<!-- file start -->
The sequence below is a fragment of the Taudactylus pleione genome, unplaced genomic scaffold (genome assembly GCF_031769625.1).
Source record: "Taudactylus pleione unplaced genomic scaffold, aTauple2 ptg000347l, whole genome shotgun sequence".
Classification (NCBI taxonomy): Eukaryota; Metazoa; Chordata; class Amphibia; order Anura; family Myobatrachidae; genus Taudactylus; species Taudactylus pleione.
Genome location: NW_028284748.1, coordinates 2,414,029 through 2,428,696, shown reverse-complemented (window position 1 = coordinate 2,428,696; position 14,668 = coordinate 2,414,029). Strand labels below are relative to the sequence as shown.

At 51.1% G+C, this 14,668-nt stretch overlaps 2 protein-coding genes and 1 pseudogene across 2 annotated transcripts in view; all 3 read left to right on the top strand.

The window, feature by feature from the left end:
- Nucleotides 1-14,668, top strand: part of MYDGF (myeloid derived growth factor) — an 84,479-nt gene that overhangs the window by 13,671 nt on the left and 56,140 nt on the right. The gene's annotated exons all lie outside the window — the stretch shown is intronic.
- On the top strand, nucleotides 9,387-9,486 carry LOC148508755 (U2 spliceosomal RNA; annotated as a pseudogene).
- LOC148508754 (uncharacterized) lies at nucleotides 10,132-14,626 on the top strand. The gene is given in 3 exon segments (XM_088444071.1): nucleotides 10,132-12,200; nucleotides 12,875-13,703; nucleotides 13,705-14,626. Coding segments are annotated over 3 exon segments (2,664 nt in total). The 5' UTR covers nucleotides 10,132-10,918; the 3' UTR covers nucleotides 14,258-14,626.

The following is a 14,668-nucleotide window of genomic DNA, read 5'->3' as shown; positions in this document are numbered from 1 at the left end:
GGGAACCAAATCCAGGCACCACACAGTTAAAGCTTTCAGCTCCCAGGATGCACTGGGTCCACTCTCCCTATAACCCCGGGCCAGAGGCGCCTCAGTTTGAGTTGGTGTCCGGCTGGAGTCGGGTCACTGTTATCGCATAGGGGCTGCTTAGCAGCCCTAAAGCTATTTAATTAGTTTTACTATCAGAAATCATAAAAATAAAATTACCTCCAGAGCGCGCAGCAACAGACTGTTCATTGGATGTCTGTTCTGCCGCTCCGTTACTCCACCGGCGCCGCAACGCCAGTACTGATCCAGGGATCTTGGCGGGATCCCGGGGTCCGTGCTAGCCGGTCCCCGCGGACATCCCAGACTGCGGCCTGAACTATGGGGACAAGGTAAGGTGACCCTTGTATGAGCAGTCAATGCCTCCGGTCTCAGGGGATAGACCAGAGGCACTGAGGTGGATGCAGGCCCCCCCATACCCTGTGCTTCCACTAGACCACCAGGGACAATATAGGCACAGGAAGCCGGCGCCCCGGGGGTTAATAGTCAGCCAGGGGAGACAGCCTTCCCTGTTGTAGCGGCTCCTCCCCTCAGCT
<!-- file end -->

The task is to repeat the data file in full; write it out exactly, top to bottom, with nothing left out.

The sequence below is a fragment of the Taudactylus pleione genome, unplaced genomic scaffold (genome assembly GCF_031769625.1).
Source record: "Taudactylus pleione unplaced genomic scaffold, aTauple2 ptg000347l, whole genome shotgun sequence".
Classification (NCBI taxonomy): Eukaryota; Metazoa; Chordata; class Amphibia; order Anura; family Myobatrachidae; genus Taudactylus; species Taudactylus pleione.
Genome location: NW_028284748.1, coordinates 2,414,029 through 2,428,696, shown reverse-complemented (window position 1 = coordinate 2,428,696; position 14,668 = coordinate 2,414,029). Strand labels below are relative to the sequence as shown.

At 51.1% G+C, this 14,668-nt stretch overlaps 2 protein-coding genes and 1 pseudogene across 2 annotated transcripts in view; all 3 read left to right on the top strand.

The window, feature by feature from the left end:
- Nucleotides 1-14,668, top strand: part of MYDGF (myeloid derived growth factor) — an 84,479-nt gene that overhangs the window by 13,671 nt on the left and 56,140 nt on the right. The gene's annotated exons all lie outside the window — the stretch shown is intronic.
- On the top strand, nucleotides 9,387-9,486 carry LOC148508755 (U2 spliceosomal RNA; annotated as a pseudogene).
- LOC148508754 (uncharacterized) lies at nucleotides 10,132-14,626 on the top strand. The gene is given in 3 exon segments (XM_088444071.1): nucleotides 10,132-12,200; nucleotides 12,875-13,703; nucleotides 13,705-14,626. Coding segments are annotated over 3 exon segments (2,664 nt in total). The 5' UTR covers nucleotides 10,132-10,918; the 3' UTR covers nucleotides 14,258-14,626.

The following is a 14,668-nucleotide window of genomic DNA, read 5'->3' as shown; positions in this document are numbered from 1 at the left end:
GGGAACCAAATCCAGGCACCACACAGTTAAAGCTTTCAGCTCCCAGGATGCACTGGGTCCACTCTCCCTATAACCCCGGGCCAGAGGCGCCTCAGTTTGAGTTGGTGTCCGGCTGGAGTCGGGTCACTGTTATCGCATAGGGGCTGCTTAGCAGCCCTAAAGCTATTTAATTAGTTTTACTATCAGAAATCATAAAAATAAAATTACCTCCAGAGCGCGCAGCAACAGACTGTTCATTGGATGTCTGTTCTGCCGCTCCGTTACTCCACCGGCGCCGCAACGCCAGTACTGATCCAGGGATCTTGGCGGGATCCCGGGGTCCGTGCTAGCCGGTCCCCGCGGACATCCCAGACTGCGGCCTGAACTATGGGGACAAGGTAAGGTGACCCTTGTATGAGCAGTCAATGCCTCCGGTCTCAGGGGATAGACCAGAGGCACTGAGGTGGATGCAGGCCCCCCCATACCCTGTGCTTCCACTAGACCACCAGGGACAATATAGGCACAGGAAGCCGGCGCCCCGGGGGTTAATAGTCAGCCAGGGGAGACAGCCTTCCCTGTTGTAGCGGCTCCTCCCCTCAGCT